Monday 3 April 2023

Beyond the Valley of the Dolls (1970)

Director: Russ Meyer
Writer: Roger Ebert, based on a story by Roger Ebert and Russ Meyer
Stars: Dolly Read, Cynthia Myers, Marcia McBroom, John La Zar, Michael Blodgett and David Gurian

Index: The First Thirty.

It has to be said that Pam Grier didn’t shine in her debut movie but it was hardly her fault. The only line she was given was cut and so she decorates the background of a single scene for a measly two seconds, half of which is stolen by the gentleman who bobs up in front of her. It took me frame advancing through an entire party scene to even find her. She’s highlighted by the arrow in the first image overleaf just in case she’s still elusive.

And that’s it for her in Beyond the Valley of the Dolls. Needless to say, she has no influence whatsoever on the quality of this picture.

I’ve seen this film before but I’m amazed by it afresh every time I watch it again. Sure, it’s an exploitative cash-in by cult filmmaker Russ Meyer on the success of Valley of the Dolls, an immensely popular book by Jacqueline Susann that became an immensely popular movie that was, shall we say, critically unacclaimed.

But it was written by a certain Roger Ebert, a nobody at the time who incurred the wrath of his future screen partner, Gene Siskel, who ranked it amongst his worst films of the year, pointing out: “boredom aplenty is provided by a screenplay which for some reason has been turned over to a screenwriting neophyte.” He may have been a neophyte but he was happy to parody everything, not merely Valley of the Dolls but the entirety of Hollywood.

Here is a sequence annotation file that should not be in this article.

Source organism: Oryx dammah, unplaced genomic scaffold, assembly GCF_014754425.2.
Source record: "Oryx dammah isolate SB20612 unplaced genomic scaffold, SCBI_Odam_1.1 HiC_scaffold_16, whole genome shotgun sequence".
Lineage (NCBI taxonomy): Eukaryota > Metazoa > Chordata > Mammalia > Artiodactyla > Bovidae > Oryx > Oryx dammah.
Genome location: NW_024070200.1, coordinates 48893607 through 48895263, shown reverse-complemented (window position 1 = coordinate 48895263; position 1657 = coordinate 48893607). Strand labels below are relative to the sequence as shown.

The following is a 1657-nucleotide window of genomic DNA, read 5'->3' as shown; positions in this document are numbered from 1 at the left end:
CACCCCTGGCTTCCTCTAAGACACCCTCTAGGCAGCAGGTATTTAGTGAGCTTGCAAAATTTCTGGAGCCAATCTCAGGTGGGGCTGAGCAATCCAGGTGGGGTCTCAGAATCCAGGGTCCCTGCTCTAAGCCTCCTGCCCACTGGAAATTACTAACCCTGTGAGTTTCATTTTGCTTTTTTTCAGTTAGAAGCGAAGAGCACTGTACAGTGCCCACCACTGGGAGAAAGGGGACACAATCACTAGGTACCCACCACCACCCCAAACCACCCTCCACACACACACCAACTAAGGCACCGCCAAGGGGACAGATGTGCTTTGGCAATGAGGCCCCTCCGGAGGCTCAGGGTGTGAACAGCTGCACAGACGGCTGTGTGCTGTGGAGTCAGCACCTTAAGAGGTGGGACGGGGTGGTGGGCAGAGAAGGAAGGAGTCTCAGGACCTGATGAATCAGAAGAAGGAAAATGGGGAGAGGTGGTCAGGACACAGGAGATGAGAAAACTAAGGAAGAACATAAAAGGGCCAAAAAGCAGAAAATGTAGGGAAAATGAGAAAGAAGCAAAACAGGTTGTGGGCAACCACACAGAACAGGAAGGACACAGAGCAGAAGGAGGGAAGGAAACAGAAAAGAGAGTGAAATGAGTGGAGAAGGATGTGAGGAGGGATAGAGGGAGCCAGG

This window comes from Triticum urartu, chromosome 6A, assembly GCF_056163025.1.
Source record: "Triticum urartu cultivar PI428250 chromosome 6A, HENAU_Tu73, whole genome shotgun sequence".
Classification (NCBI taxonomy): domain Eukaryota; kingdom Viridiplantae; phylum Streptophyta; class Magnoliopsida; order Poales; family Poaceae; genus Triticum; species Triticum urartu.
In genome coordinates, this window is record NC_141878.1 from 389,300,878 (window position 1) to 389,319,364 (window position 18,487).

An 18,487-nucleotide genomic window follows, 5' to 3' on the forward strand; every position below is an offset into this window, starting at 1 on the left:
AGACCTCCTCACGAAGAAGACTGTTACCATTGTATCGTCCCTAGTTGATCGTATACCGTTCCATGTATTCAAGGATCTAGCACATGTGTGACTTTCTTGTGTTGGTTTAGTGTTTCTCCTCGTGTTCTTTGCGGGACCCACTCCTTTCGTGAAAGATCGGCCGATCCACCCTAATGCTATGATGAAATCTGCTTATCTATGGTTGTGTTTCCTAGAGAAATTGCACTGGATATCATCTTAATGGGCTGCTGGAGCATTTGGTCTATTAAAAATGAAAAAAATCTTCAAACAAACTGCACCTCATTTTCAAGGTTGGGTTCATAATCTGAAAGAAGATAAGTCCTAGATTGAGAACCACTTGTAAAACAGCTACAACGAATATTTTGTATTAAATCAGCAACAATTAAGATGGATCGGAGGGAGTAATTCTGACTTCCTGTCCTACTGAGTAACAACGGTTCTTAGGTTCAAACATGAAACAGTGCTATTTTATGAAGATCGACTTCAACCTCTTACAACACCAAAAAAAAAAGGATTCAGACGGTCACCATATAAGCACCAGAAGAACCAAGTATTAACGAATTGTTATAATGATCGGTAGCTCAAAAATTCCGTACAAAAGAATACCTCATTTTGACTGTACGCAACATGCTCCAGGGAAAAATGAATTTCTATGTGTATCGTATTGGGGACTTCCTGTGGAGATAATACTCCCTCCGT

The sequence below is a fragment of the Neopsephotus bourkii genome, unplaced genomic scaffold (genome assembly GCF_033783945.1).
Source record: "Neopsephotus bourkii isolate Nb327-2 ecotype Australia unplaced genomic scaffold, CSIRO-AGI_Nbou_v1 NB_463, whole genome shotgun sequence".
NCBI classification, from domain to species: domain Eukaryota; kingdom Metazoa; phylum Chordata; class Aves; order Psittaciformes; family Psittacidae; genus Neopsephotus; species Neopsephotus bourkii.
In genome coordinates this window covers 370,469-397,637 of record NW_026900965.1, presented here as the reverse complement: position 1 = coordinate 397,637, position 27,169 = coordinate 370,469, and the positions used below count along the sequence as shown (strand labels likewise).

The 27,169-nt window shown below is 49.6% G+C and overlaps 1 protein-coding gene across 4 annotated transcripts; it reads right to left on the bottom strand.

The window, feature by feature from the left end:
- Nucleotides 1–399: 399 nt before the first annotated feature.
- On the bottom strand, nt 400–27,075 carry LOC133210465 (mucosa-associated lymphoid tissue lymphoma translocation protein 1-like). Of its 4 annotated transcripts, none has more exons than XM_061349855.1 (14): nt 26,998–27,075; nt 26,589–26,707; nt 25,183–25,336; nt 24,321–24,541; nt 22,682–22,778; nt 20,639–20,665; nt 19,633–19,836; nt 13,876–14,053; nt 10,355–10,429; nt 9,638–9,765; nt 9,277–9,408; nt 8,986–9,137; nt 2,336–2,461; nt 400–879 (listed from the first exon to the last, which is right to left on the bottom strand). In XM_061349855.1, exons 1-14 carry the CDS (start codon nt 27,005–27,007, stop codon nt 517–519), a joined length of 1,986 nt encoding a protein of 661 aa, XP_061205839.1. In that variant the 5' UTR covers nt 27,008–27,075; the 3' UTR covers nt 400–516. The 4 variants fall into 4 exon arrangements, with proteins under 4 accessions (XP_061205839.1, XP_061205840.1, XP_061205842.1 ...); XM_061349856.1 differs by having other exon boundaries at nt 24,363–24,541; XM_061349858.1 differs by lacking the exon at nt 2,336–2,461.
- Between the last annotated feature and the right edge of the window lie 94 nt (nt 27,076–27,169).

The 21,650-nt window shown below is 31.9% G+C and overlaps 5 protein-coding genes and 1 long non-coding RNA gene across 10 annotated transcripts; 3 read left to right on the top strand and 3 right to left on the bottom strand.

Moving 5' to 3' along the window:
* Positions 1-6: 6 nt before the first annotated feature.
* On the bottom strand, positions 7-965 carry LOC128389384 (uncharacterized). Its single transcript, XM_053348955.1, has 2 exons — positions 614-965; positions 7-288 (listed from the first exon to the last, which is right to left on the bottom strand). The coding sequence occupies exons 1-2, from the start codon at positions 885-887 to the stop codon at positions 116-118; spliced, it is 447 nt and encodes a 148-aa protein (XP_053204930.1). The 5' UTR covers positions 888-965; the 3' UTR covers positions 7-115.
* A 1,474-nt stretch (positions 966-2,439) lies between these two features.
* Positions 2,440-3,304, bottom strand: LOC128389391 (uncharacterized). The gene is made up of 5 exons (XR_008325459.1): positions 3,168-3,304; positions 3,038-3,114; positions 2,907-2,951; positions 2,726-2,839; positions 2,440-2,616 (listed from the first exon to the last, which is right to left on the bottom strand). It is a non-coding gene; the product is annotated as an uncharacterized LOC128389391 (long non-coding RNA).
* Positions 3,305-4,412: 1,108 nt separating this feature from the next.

And, quite frankly, as much as he admits it’s “pure movie without message”, it’s also ahead of its time, enough so that it shocks us. There are black characters everywhere but nobody cares about skin colour. There are obviously gay characters too, both male and female, and sexual encounters between each. Eccentrically flamboyant Z-Man is a transsexual who clearly paved the way for Frank-N-Furter in The Rocky Horror Picture Show. And one other character, initially ablebodied, has scenes in a wheelchair after the script rolls over him. While I was just a gleam in 1970, I don’t remember it being at all this diverse on screen.

Perhaps some of it’s due to Meyer being the director. Certainly, this fits a lot more with his other work than I recall, as irreverent as his later boob-obsessed pictures, with many of the same tropes, and with his recognisable habit of rarely moving the camera but suggesting motion through clever rapid fire editing.

Mostly, I feel, it’s due to Ebert having carte blanche to make an exploitation picture for a major studio, 20th Century Fox. If they were to let him do this, then why not do that and that and, well, everything else? So he did, which is why the title is so appropriate. The core of the story is the same: three young girls seek fame in Hollywood and things may or may not end well for them. But it’s more in every way, far beyond what we expect a studio to be OK with. That goes double for the ending, created after the Manson Family’s infamous murder spree, which feels acutely shocking for 1970.